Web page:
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16 October 2018 Nutrient and Elemental Composition of Wild Edible Ferns of the Himalaya.
Smriti Chettri
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Ferns form a part of vegetable consumption in many communities across the globe. Their popularity is rising because of their high nutritional content such as vitamin C, protein, and iron. Given that the nutritive value of different wild edible ferns has not been explored comprehensively, the present study was carried out. Six different species of wild edible ferns viz. Diplazium esculentum, Dryopteris cochleata, Diplazium spectabile, Diplazium dilatatum, Tectaria coadunata, and Diplazium maximum were analyzed for dietary nutrients and multi-elemental profiling. The highest moisture content (89.83%) and highest vitamin C content (25.38 mg g−100) was found in Diplazium maximum.The highest protein was found in Tectaria coadunata (12.10%), which was much higher compared to many common commercial vegetables. Fat content was highest in Dryopteris cochleata (0.40%), whereas fiber content was found to be maximum in Diplazium esculentum (5.05%) and ash content was highest in Diplazium spectabile (1.57%). The mineral analysis of these ferns showed that they are good suppliers of sodium (0.46– 3.56 mg g−100), magnesium (6.42– 13.39 mg g−100), and iron (10.36– 16.35 mg g−100). Most of the toxic and heavy metals were found to be within permissible limits. However, some of the fern species collected from certain regions had higher levels of these metals. Based on the present study on dietary nutrients and elemental profile, these edible ferns could be popularized for commercial cultivation. Further, research work could be conducted for standardizing practices and, because of anticipated climate changes, these ferns could add diversity in the world food basket.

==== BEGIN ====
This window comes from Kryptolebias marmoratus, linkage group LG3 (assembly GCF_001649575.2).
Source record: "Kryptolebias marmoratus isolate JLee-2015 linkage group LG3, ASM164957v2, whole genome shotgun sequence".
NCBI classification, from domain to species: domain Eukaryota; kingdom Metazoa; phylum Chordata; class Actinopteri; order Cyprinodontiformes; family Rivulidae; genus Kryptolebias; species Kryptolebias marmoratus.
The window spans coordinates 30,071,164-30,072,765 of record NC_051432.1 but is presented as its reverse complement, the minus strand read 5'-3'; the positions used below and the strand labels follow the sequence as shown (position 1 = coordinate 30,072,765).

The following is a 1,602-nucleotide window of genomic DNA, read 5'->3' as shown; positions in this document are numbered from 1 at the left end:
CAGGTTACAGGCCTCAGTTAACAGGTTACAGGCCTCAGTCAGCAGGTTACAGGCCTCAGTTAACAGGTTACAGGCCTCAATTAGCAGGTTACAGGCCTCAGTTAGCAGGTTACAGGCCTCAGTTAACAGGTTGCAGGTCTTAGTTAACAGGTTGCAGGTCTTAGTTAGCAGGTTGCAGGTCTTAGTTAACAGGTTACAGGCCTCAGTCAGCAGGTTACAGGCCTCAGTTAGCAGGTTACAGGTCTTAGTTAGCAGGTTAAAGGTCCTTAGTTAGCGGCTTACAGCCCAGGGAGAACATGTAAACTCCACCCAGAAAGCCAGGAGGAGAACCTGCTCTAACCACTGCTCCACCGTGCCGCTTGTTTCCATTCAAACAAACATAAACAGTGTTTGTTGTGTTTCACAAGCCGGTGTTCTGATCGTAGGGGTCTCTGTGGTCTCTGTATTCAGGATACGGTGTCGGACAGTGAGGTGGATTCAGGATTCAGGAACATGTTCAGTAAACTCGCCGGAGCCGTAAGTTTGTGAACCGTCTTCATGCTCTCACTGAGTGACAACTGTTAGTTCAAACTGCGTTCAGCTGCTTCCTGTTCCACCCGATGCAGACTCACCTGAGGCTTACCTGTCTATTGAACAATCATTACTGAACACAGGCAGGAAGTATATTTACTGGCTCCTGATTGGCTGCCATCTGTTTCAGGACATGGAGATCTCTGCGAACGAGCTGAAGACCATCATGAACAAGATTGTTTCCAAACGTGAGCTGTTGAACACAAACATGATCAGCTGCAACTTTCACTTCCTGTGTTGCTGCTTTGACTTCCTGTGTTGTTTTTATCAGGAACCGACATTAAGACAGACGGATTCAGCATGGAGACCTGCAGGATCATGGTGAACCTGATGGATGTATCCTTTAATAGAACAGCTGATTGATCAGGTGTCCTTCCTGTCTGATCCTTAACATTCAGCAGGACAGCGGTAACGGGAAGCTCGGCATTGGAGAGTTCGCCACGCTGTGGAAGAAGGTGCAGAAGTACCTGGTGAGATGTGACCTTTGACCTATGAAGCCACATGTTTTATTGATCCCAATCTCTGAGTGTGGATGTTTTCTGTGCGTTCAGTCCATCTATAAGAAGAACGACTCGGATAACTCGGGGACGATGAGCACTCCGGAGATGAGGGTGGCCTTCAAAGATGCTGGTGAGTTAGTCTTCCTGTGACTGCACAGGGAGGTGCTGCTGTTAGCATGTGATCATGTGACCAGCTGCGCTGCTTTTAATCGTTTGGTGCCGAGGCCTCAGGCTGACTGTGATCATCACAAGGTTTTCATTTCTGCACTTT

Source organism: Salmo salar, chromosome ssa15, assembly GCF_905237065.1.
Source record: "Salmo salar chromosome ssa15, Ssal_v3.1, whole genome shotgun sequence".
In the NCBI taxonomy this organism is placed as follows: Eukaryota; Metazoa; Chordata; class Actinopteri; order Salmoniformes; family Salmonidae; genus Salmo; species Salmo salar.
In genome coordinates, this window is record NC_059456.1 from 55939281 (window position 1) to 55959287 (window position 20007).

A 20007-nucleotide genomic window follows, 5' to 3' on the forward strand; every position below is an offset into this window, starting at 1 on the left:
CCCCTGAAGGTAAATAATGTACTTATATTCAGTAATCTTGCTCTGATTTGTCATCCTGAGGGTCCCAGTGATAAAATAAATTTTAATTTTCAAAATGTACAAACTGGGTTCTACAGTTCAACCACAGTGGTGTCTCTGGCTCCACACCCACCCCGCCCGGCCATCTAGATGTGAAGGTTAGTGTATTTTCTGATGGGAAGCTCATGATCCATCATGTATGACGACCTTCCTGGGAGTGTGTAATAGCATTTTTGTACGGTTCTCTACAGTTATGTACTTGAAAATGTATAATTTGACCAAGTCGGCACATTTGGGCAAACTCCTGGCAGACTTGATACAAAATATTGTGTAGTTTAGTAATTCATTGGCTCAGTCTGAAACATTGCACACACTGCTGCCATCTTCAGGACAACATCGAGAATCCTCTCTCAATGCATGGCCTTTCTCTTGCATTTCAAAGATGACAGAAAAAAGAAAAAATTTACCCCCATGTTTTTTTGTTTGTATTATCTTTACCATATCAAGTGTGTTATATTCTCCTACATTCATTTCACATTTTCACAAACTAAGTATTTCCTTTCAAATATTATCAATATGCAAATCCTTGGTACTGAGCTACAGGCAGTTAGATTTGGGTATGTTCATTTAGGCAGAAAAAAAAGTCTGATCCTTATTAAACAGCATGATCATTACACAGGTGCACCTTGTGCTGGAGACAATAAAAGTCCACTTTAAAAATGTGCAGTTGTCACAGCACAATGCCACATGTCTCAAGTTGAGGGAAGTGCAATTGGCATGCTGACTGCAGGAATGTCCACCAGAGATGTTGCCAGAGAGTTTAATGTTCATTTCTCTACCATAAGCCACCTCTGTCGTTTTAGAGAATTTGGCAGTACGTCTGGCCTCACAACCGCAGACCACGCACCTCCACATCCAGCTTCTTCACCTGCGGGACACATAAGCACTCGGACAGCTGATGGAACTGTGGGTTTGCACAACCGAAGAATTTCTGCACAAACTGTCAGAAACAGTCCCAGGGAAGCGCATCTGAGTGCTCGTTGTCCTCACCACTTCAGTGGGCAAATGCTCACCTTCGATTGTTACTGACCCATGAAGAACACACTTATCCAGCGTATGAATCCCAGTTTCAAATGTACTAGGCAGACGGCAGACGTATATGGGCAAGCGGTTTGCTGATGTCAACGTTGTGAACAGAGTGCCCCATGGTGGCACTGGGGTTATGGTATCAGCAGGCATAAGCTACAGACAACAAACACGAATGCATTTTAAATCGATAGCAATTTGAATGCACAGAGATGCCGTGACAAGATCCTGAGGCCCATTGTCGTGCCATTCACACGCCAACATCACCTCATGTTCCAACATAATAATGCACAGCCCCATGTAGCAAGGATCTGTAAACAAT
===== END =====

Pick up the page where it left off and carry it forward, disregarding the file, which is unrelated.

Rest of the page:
Smriti Chettri "Nutrient and Elemental Composition of Wild Edible Ferns of the Himalaya.," American Fern Journal 108(3), 95-106, (16 October 2018).
Published: 16 October 2018
elemental profile
green leafy vegetables
heavy metals
wild vegetables
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